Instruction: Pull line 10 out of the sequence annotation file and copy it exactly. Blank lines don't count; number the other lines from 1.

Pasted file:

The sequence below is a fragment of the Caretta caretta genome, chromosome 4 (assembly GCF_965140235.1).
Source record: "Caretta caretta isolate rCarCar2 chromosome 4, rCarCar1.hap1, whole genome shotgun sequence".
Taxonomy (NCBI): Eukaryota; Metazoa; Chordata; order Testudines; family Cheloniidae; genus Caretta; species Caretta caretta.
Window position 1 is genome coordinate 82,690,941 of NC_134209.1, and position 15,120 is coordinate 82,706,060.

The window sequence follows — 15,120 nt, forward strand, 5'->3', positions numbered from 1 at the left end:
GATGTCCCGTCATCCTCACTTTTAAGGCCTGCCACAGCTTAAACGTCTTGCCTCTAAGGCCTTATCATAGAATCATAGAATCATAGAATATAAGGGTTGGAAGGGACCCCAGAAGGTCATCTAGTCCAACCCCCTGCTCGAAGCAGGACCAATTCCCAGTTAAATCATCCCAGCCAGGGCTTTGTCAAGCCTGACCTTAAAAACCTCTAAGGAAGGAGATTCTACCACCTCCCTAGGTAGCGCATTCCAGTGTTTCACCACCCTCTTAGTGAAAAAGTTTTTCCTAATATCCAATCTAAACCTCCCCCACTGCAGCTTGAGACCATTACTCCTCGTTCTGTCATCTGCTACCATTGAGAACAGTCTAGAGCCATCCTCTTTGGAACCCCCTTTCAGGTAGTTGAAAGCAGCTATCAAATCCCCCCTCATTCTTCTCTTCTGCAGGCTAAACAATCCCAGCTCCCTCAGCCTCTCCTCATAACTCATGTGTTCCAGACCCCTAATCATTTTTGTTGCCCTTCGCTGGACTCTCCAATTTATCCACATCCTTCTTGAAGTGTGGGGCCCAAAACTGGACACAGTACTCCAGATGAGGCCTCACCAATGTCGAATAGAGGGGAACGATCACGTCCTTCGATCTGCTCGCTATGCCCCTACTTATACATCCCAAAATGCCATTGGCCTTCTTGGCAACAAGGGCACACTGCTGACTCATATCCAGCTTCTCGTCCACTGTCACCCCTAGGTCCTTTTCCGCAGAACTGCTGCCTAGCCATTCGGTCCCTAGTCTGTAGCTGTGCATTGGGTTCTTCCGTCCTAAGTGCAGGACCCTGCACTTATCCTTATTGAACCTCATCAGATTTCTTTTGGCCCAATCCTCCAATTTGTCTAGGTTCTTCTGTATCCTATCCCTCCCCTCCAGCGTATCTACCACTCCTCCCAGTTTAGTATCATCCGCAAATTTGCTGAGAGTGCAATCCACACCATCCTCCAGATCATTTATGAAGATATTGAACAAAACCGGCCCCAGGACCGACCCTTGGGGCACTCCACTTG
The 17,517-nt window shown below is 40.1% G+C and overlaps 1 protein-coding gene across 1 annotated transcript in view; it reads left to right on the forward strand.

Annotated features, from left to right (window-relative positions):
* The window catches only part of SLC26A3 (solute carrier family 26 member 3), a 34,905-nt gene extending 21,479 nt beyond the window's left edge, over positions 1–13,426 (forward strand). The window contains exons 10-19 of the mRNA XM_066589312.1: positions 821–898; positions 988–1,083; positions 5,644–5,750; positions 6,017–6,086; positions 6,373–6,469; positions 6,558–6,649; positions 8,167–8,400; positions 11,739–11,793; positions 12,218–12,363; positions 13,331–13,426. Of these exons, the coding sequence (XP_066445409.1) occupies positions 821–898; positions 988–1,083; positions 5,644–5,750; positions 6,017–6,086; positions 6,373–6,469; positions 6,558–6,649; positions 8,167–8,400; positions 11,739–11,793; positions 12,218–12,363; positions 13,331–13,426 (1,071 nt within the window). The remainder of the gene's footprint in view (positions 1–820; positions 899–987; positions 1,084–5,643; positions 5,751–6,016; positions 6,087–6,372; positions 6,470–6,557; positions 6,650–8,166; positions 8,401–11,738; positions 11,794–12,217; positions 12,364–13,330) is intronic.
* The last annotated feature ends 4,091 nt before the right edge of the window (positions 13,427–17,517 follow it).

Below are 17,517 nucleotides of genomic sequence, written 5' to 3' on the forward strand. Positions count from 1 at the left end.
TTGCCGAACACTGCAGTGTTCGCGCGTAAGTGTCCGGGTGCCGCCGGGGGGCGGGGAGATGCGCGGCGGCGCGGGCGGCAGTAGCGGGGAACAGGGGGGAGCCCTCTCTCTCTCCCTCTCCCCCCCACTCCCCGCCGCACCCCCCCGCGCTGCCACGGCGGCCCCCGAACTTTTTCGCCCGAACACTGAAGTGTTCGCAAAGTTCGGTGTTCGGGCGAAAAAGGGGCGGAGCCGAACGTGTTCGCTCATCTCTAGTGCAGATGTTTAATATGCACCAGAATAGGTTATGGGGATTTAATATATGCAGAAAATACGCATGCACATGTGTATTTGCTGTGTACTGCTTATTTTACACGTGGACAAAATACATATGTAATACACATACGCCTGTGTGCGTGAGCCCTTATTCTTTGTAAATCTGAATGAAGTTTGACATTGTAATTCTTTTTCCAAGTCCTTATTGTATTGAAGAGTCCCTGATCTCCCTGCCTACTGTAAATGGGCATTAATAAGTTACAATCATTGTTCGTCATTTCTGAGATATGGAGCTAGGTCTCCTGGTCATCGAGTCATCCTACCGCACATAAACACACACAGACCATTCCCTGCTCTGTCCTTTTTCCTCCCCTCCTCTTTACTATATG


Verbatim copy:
* The last annotated feature ends 4,091 nt before the right edge of the window (positions 13,427–17,517 follow it).